Training when you are sick

We’re all die-hard fitness enthusiasts. We live to train, and train to live. But what happens when life gets in the way, and throws a cold or sickness at us? What should you do: Sweat it out? Sleep? Back off, but still go? Just do cardio? The answer is: It depends.

Before we get into the real article and science, it should go without saying that if you’re contagious, stay home. Unless you train in your own home gym, then it’s just good manners NOT to get other gyms’ equipment full of your germs, runny nose, and used Kleenexes. So everything else aside, we don’t recommend going to a public gym if you’re contagious and your body is ‘leaking.’

How Sick Are you?

There’s a huge difference between a cold, a fever, the flu, and pneumonia. Pneumonia is like the flu on steroids; either one or both lungs become inflamed due to bacterial or viral infection, and the air sacs end up filling with pus and/or water, and may become solid. You’re not going to the gym with pneumonia. You’re lucky to even have the strength to make it to the bathroom! With the common cold, you’re probably going to have some nasal and throat symptoms (sore throat, runny nose, cough, congestion, etc.), but nothing life threatening, and your symptoms shouldn’t last more than a week. It’s in those first three days that you’re contagious; so don’t go to the gym while your cold is still ‘incubating’. If your cold symptoms still aren’t improving after a week, it might be more serious…

Flu symptoms are more severe than cold symptoms, affect more of your entire body, and hit you quickly. Flu symptoms include fevers/headaches, full body muscle soreness (the kind you can feel in your bones), and then common things like a cough, congestion, and sore throat. If you have more serious instances of the flu, i.e. Swine flu, then vomiting and diarrhea might occur as well. When it comes to the training when sick, especially with the flu, it’s a grey area. “Your immune system can get worn down after heavy lifting lasting longer than 90 minutes,” according to Dr. Ken Kinakin, renowned competitive powerlifter and chiropractor, “Allowing viruses and bacteria to gain a bigger foothold and increasing the risk of serious infection.” But moderate intensity, steady state cardio can actually IMPROVE immune function and reduces the risk/severity of respiratory viral infections, according to one study.1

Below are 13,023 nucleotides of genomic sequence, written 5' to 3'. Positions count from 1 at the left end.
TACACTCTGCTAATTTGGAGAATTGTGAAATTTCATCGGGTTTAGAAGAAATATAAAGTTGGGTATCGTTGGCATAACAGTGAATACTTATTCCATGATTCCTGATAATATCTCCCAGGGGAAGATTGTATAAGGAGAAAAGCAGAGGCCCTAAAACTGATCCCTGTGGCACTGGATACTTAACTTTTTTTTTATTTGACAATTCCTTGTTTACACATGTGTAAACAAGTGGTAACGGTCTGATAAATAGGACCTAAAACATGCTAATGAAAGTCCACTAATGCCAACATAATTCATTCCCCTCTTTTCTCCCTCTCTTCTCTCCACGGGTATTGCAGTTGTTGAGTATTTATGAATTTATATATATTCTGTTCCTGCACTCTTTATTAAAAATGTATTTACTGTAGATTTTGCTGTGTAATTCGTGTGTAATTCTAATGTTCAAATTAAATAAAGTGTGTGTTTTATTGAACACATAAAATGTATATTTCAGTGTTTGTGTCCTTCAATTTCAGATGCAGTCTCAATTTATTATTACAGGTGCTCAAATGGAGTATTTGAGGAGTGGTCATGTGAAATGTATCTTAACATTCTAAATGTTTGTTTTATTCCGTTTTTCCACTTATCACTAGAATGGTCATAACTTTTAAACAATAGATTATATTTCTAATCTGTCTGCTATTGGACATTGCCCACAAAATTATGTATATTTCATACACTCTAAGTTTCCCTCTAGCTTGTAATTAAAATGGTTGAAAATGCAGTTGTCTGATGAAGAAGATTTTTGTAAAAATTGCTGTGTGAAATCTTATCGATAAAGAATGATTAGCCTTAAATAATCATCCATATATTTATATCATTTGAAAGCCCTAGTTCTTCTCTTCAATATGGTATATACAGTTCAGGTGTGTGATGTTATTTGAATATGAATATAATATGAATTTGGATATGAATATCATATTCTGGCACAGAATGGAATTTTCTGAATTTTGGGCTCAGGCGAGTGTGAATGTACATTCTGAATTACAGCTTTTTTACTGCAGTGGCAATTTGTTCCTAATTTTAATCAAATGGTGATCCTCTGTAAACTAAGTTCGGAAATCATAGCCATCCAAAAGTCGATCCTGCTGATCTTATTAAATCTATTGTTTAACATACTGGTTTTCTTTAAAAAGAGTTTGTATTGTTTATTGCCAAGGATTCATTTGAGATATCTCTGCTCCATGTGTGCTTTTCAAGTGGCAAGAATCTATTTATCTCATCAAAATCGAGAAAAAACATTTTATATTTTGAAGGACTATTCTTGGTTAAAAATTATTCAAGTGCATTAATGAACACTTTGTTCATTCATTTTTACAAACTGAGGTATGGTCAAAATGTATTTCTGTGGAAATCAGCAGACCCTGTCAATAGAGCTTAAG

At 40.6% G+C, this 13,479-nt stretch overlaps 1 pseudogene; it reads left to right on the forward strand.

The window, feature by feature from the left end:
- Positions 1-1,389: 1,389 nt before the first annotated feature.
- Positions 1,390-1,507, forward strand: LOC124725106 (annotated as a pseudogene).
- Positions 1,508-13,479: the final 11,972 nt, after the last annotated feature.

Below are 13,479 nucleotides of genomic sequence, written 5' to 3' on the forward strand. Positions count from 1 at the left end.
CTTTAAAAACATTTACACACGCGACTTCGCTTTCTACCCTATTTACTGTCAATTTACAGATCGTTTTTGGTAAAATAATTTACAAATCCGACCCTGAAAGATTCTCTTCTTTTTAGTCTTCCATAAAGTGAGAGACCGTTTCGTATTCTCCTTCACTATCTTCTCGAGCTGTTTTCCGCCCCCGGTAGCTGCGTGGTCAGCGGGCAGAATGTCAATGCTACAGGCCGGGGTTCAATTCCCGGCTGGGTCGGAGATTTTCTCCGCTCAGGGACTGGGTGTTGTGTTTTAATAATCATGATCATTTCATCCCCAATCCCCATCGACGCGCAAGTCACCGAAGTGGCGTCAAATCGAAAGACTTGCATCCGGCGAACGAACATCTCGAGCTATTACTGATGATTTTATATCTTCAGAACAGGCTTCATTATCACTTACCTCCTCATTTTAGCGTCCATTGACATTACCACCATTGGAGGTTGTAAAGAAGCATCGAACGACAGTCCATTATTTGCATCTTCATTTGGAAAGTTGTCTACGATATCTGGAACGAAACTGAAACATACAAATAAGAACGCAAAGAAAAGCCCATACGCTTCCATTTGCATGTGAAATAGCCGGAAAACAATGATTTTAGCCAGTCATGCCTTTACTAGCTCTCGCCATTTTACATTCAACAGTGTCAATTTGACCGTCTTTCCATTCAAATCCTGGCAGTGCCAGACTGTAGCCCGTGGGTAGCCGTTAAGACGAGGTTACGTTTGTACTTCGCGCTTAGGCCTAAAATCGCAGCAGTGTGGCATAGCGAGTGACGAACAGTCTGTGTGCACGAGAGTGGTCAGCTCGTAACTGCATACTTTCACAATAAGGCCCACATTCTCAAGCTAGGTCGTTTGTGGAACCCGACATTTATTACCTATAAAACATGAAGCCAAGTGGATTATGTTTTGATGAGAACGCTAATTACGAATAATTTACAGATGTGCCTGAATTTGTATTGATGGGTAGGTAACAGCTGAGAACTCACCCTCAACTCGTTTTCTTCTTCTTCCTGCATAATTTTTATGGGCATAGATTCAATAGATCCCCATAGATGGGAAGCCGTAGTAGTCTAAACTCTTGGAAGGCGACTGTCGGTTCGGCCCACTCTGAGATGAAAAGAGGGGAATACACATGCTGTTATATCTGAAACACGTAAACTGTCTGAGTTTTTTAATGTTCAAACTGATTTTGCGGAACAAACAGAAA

Tests for Cold/Flu

Dr. Kinakin had the following to say about how to determine how sick you are:

  1. “Check your temperature. If you have a fever, especially 101°F (38.3°C) degrees or higher, that could be the flu.
  2. Look in the mirror, open your mouth, and look with a flashlight or the flashlight app on your smartphone. If you see a red, raw-looking throat with swollen tonsils that often have visible white spots (pus pockets), that’s a sign of strep throat. A sore throat with a fever over 101°F (38.3° C) usually indicates a strep infection. If you have a sore throat and no fever, you likely do not have strep throat.
  3. See a medical doctor for the “Rapid strep test” to determine if strep throat is the cause of your sore throat. The doctor takes a quick swab of your throat that, in most cases, can determine if strep bacteria are present. The “Rapid strep test” is often used with a throat culture to confirm the diagnosis of strep throat.”

Alternatively, go to the gym one day, and do 15 minutes of low intensity, steady state cardio. If your lungs are burning and you can’t catch your breath, it’s probably a good idea to go home. Your body is mad and doesn’t want to be there.

Stress Less About your gains

Scientific literature has pointed out that it takes 2-4 weeks of not training to see significant losses in muscle size and strength. So if you’re concerned that you’re going to lose your hard earned muscle just because you were holed up in bed for a week, then have no fear. If you’re been training hard and consistently up to this point, your gains are safe. Recovering will not impact your long-term progress! Also make sure you’re eating and hydrating properly, as well.

So before you head to the gym, use a combination of my advice and common sense.  Fitness expert Lyle McDonald sums it up perfectly when he says, “If it’s neck or above, you can train; below the neck, and you should skip training.” Simple rule of thumb right there.

References:

1) https://www.ncbi.nlm.nih.gov/pubmed/19955864

About the Author: Jaime Filer
Jaime is a journalist, serial competitor, crossfitter, Personal trainer and Super League Lightweight Pro. You can learn more about Jaime by clicking HERE.
2018-04-02T11:43:09+00:00

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